RMIT Vietnam NewsRMIT Honorary Doctorate shares key to success with graduates

RMIT Honorary Doctorate shares key to success with graduates

Thursday, December 13, 2018 - 14:54

“Just be a donkey,” Sister Trish Franklin AO, Founder of Loreto Vietnam-Australia Program told the sea of fresh RMIT Vietnam graduates sitting before her, as she was awarded this year’s Honorary Doctorate from RMIT University.

Sister Trish Franklin inspires RMIT graduates to be the leaders of their own lives while receiving an Honorary Doctorate at the RMIT graduation ceremony in Ho Chi Minh City.

These were the words an orator spoke to her when she graduated from university in Australia. “I still remember his words and they made a great impact on me at that time, though possibly I may have thought that being told I was a donkey was a little offensive,” Sister Franklin said.

“But now I understand donkeys, because I’ve journeyed and experienced many personal and professional encounters.”

Sister Franklin goes on to explain: donkeys are helpers, social, sensible, nurturing, highly intelligent, have an incredible memory, a keen sense of curiosity, have a calming effect, are independent thinkers and enjoy learning.

“As you leap into the next phase of your lives,” she told the graduates, “maintain a keen sense of intelligence, memory and curiosity. Be independent but collaborative. Take time, be passionate about your work and workplace and stay warmly professional amongst your fellow personnel, all in the name of wellbeing and safety. Take time with decisions and have a humorous and calming effect in all you do. And always be a lifeline of support.”

Australian-born Sister Trish Franklin is the Founder and Former Program Coordinator of Loreto Vietnam-Australia Program (LVPA), an INGO founded in 1997. For more than 20 years, she has worked tirelessly with impoverished communities in Vietnam, helping and educating disadvantaged and disabled children.

Sister Trish reads a story to a child during her time with Loreto Vietnam, a not-for-profit organisation that aims to bring justice, equality and healing to the world, particularly through the education of women. Photo credit: Loreto Vietnam

Under Sister Franklin’s leadership, LVPA implemented development programs across five remote provinces in Vietnam where no other NGOs were operating. It also built new schools, and upgraded existing educational facilities to strengthen curriculum outcomes in isolated communities.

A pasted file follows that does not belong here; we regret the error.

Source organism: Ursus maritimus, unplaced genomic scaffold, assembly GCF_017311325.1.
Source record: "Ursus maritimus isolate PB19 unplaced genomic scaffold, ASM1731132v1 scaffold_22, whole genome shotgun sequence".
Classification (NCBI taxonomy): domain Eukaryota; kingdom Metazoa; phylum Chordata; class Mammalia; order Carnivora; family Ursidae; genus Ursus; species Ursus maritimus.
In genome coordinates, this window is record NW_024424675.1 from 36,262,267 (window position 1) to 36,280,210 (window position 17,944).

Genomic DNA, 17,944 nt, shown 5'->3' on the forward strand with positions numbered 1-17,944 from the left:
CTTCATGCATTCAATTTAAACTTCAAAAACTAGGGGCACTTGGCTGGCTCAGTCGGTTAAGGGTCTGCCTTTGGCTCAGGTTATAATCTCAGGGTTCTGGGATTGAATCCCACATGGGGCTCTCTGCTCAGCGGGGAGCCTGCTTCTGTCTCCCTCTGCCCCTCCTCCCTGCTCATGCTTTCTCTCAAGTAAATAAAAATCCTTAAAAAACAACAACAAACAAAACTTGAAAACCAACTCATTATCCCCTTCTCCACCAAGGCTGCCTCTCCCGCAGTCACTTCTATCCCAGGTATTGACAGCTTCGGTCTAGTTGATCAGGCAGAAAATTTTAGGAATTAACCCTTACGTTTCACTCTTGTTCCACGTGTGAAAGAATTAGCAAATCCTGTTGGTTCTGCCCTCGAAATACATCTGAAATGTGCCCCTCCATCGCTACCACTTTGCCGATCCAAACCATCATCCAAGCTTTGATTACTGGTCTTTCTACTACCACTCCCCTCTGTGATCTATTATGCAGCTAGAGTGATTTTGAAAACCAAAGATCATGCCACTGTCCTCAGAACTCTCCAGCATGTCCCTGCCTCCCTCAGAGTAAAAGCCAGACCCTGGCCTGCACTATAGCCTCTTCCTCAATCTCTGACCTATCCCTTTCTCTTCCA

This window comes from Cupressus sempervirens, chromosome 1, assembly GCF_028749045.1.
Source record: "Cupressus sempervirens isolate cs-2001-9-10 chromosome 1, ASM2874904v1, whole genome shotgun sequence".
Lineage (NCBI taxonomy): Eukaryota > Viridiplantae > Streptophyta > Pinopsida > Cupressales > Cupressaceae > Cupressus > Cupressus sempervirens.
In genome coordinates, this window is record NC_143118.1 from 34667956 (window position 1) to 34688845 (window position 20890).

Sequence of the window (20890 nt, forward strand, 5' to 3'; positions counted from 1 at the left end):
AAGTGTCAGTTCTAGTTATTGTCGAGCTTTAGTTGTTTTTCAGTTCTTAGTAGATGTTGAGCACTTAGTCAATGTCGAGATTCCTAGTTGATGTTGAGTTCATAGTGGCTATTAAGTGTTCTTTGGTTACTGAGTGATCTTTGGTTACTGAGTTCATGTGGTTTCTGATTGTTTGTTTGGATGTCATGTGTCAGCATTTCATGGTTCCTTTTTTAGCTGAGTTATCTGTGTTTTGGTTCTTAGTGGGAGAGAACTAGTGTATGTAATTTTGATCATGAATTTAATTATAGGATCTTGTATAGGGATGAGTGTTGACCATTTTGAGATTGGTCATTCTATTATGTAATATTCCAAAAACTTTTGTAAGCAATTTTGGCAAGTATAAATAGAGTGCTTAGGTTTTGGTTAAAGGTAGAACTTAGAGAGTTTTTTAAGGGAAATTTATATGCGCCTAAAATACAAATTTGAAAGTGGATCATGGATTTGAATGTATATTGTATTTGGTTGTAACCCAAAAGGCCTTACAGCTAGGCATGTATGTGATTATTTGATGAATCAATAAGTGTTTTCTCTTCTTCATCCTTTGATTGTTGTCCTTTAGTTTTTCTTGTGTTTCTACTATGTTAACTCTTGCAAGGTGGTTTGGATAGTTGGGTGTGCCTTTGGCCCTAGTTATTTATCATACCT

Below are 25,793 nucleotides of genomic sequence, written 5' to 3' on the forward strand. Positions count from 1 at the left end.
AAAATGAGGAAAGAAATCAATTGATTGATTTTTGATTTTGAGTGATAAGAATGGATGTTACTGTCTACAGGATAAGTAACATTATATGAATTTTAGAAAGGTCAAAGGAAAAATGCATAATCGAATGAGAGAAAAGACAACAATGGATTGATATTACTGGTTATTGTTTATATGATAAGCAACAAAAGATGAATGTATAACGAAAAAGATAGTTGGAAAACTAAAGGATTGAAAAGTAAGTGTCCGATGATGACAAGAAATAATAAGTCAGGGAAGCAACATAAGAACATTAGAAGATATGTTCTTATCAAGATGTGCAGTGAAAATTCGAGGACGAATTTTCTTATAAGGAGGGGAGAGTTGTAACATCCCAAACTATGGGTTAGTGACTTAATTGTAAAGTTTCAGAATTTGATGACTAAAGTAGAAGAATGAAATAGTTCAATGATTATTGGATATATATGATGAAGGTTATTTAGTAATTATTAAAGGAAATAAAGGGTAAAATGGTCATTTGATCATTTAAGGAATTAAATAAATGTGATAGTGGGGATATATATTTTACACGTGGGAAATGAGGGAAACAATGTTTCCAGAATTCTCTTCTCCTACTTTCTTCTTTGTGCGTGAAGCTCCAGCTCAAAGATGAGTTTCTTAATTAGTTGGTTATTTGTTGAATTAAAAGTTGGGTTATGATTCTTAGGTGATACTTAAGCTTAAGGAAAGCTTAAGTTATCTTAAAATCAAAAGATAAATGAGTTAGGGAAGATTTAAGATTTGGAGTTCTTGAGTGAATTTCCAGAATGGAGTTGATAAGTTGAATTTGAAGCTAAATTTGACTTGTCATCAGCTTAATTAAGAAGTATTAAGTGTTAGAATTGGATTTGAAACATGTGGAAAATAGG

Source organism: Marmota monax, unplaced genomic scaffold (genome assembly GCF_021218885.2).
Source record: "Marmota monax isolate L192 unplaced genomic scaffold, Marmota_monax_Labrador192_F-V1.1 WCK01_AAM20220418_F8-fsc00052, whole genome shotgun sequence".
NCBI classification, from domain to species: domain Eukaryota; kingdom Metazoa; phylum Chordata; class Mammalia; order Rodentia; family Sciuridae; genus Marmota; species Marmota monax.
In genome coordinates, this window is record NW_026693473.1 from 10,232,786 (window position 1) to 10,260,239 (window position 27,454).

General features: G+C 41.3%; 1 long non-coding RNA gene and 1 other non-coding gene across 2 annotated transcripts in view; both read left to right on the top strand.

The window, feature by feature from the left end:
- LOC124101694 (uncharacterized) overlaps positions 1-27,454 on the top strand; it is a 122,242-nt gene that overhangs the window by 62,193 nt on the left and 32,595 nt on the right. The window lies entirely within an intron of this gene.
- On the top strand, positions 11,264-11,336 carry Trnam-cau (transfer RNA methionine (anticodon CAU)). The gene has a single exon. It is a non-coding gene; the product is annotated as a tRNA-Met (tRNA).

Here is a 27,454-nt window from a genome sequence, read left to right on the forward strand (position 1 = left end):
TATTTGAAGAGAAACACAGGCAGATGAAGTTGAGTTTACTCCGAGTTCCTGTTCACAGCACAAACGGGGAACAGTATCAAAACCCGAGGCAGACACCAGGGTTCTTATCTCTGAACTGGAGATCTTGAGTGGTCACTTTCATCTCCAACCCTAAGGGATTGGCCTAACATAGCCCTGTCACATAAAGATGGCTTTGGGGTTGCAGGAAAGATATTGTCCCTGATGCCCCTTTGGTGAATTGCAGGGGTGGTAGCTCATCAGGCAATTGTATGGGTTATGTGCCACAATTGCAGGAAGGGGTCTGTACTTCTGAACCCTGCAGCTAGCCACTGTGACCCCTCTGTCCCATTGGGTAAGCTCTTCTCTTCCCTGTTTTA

By 2004, LVPA was running eight projects: a school for the blind, a school for intellectually challenged children, a shelter for street boys and five rural schools.

“Our journey was tough and turbulent. But this challenge gave me a more intense desire to achieve my aims and to replenish myself and my team with self-confidence, optimism, stamina and enthusiasm, which helped to regain – day after day – my positive energy to constantly experiment potential, capabilities and expertise,” she said.

With a Certificate of Teaching, Diploma of Teaching, Bachelor of Education, Graduate Diploma in Intercultural Studies, Graduate Diploma in Educational Counselling, Cambridge Certificate in Teaching English as a Foreign Language, Sister Franklin – with the help of her team – impacted the lives of more than 55,000 children by the time she left Vietnam in 2015.

“The most beautiful memories of my life are those that I spent in Vietnam. In those times, it was the goals I set and the aspirations I held for poor, disabled and disadvantaged kids in this beautiful country, which enabled me to keep going forward,” Sister Franklin said.

This is not the first time Sister Franklin’s extraordinary community achievements have been recognised and celebrated. She has received numerous honours and awards, including an Honorary Medal from the People’s Committee of HCMC, Honorary Medal from the Ministry of Education and Training, Officer of the Order of Australia (AO), Friendship and Peace Amongst Nations Medal, Honorary Doctorate from Australian Catholic University, and Friendship Medal (highest official recognition that a foreigner can receive in Vietnam) signed off by the President of Vietnam.

“When you put effort into anything you do, the results are awesome,” Sister Franklin said. “[Every person] will have times that might be tough and turbulent but renewed goals are what will give you continued direction on your pathway. Every day, find your life purpose, unleash your dream, live your life with resolution and master it.”

The Honorary Doctorate from RMIT Vietnam was awarded to Sister Franklin on 4 December 2018 at the RMIT graduation ceremony in Ho Chi Minh City, and recognises her tireless and distinguished contributions to educating and helping disadvantaged and disabled children in Vietnam.

Story: Lisa Humphries